Cast: Venice Averyheart, Jenny Beacraft, Anarosa Butler, Carl Chambers, Dermot Flanagan, Neema Lahon, Aida Llop, Emily Lotspeich, Leslie Lund, Malcolm McCarthy Herrera, Robin Minkens, Emily Nichelson, Cristina Pronzati, Ann Sonneville, Keith Surney and Irvine van der Merwe.
Matei Vişniec – poet and journalist, was born in Romania, and now lives in Paris. He began writing for the theatre in 1977. Early in his career Visniec’s plays were banned by the Romanian censors. In 1987 he was invited to France by a literary foundation. While there, he asked for and received political asylum. After the fall of communism in Romania, in 1989, Visniec became one of the most performed playwrights in the country. Visniec gained international attention in 1992, with productions of Horses at the Window in France, and Old Clown Wanted at the “Bonner Biennale”. Since then, Matei Visniec’s work has been produced in France, Germany, United States, Denmark, Austria, Poland, Finland, Italy, Turkey, Brazil, Romania, and Moldavia. Most recently, his play the word progress on my mother’s lips doesn’t ring true was the winner of the “Best Play in the Off-Section” at the Avignon Festival in 2009.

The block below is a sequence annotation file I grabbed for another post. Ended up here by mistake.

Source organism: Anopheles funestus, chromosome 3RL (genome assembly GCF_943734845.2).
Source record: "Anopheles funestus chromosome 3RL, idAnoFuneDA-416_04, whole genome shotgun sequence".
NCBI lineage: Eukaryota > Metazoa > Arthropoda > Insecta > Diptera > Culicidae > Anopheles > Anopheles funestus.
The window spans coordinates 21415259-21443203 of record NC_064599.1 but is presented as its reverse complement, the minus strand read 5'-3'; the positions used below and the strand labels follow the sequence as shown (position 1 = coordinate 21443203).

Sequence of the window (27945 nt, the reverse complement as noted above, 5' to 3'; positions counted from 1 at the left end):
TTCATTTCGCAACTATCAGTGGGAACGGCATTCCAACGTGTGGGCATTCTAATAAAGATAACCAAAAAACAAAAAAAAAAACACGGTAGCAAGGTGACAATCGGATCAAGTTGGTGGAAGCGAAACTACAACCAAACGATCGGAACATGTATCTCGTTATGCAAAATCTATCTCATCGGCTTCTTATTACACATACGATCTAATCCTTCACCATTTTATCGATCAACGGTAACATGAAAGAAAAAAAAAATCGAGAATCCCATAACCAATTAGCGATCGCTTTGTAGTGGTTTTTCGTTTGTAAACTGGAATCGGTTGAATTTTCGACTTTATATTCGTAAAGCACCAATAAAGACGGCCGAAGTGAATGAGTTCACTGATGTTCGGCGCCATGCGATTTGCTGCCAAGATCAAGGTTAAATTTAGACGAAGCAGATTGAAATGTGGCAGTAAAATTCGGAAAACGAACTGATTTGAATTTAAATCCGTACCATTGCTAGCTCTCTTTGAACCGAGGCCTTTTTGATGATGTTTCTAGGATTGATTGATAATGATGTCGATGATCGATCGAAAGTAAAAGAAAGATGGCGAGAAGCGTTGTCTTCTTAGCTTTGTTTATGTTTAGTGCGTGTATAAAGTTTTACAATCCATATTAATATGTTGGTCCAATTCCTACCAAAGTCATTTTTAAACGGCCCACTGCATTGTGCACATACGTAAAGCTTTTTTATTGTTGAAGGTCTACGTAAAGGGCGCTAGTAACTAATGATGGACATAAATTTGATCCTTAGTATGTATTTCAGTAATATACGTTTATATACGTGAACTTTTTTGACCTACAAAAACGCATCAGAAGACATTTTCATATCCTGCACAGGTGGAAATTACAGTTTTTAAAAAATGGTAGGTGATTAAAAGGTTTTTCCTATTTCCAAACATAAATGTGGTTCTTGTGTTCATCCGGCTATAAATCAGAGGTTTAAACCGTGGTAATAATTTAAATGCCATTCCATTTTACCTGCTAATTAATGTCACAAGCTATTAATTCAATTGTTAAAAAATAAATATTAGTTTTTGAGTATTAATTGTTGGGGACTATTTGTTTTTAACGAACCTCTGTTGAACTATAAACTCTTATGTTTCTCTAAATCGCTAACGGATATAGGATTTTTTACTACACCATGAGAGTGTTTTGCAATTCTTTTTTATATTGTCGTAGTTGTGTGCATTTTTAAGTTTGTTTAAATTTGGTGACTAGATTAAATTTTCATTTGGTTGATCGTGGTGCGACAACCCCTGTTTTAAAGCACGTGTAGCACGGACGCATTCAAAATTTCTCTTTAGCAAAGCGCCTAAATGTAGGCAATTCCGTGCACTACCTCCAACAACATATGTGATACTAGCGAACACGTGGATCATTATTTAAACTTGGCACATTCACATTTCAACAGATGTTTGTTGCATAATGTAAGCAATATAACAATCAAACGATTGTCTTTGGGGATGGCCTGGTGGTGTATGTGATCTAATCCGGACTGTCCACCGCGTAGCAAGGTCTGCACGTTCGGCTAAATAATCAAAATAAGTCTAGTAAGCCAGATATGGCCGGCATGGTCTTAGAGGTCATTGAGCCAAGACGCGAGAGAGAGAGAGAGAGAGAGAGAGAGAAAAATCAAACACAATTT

Michael Mejia (they, them, theirs) is excited to be making their directing debut with Trap Door Theatre. They studied acting and music performance at Indiana University before coming to Chicago. Mejia is the company manager for Trap Door Theatre, where they are also a proud ensemble member. Their actor credits include The White Plague, Love and Information, The Killer, The Old Woman Broods Waiter; Monsieur Deon is a Woman at Trap Door Theatre; Proxy at Underscore Theatre; Kingdom at Broken Nose Theatre; Little Shop of Horrors at Stoughton Village Players; Hair at Harper Ensemble Theatre. Mejia is also a musician who writes and plays guitar and piano. They would like to thank Trap Door Theatre and this amazing cast for allowing them to take this beautiful journey.
Written by: Matei Vişniec
Translated by: Daniela Şilindean
Directed by: Michael Mejia
July 31 – September 24, 2020
Think of ALAS as Zoom on a mind-altering drug.
It’s a hallucinatory and disquieting experience, and Trap Door shows they’re as adept at using film to honor Visniec’s visions as they are three-dimensional stagecraft.
Sound Design Michael Mejia / Costume Design & Makeup Design The Ensemble